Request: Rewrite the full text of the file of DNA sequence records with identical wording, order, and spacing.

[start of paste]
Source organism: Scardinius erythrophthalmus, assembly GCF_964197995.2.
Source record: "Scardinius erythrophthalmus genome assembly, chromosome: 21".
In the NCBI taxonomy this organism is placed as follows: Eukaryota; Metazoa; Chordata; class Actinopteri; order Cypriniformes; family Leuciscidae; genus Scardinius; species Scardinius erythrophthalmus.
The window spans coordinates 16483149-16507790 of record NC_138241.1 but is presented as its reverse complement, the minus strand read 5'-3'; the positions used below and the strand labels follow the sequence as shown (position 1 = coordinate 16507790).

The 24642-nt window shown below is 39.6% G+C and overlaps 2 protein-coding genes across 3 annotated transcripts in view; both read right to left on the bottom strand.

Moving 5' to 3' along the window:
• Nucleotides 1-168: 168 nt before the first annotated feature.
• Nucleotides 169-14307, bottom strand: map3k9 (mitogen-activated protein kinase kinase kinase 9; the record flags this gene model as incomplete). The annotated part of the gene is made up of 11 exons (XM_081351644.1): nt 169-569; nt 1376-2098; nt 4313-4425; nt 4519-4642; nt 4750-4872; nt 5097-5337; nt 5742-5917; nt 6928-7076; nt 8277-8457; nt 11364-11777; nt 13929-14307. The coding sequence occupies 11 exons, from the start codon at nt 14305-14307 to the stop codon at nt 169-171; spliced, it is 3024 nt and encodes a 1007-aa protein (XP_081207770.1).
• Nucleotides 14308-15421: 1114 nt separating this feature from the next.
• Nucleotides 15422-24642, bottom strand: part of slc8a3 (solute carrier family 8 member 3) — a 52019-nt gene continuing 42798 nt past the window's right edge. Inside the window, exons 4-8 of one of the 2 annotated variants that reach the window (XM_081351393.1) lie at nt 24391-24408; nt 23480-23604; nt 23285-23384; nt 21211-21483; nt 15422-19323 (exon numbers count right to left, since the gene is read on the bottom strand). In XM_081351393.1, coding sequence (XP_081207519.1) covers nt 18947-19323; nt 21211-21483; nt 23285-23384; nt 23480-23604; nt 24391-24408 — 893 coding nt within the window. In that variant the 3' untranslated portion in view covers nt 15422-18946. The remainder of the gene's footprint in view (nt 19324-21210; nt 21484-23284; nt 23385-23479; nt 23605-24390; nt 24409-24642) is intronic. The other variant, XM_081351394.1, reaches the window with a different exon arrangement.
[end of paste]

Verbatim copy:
Source organism: Scardinius erythrophthalmus, assembly GCF_964197995.2.
Source record: "Scardinius erythrophthalmus genome assembly, chromosome: 21".
In the NCBI taxonomy this organism is placed as follows: Eukaryota; Metazoa; Chordata; class Actinopteri; order Cypriniformes; family Leuciscidae; genus Scardinius; species Scardinius erythrophthalmus.
The window spans coordinates 16483149-16507790 of record NC_138241.1 but is presented as its reverse complement, the minus strand read 5'-3'; the positions used below and the strand labels follow the sequence as shown (position 1 = coordinate 16507790).

The 24642-nt window shown below is 39.6% G+C and overlaps 2 protein-coding genes across 3 annotated transcripts in view; both read right to left on the bottom strand.

Moving 5' to 3' along the window:
• Nucleotides 1-168: 168 nt before the first annotated feature.
• Nucleotides 169-14307, bottom strand: map3k9 (mitogen-activated protein kinase kinase kinase 9; the record flags this gene model as incomplete). The annotated part of the gene is made up of 11 exons (XM_081351644.1): nt 169-569; nt 1376-2098; nt 4313-4425; nt 4519-4642; nt 4750-4872; nt 5097-5337; nt 5742-5917; nt 6928-7076; nt 8277-8457; nt 11364-11777; nt 13929-14307. The coding sequence occupies 11 exons, from the start codon at nt 14305-14307 to the stop codon at nt 169-171; spliced, it is 3024 nt and encodes a 1007-aa protein (XP_081207770.1).
• Nucleotides 14308-15421: 1114 nt separating this feature from the next.
• Nucleotides 15422-24642, bottom strand: part of slc8a3 (solute carrier family 8 member 3) — a 52019-nt gene continuing 42798 nt past the window's right edge. Inside the window, exons 4-8 of one of the 2 annotated variants that reach the window (XM_081351393.1) lie at nt 24391-24408; nt 23480-23604; nt 23285-23384; nt 21211-21483; nt 15422-19323 (exon numbers count right to left, since the gene is read on the bottom strand). In XM_081351393.1, coding sequence (XP_081207519.1) covers nt 18947-19323; nt 21211-21483; nt 23285-23384; nt 23480-23604; nt 24391-24408 — 893 coding nt within the window. In that variant the 3' untranslated portion in view covers nt 15422-18946. The remainder of the gene's footprint in view (nt 19324-21210; nt 21484-23284; nt 23385-23479; nt 23605-24390; nt 24409-24642) is intronic. The other variant, XM_081351394.1, reaches the window with a different exon arrangement.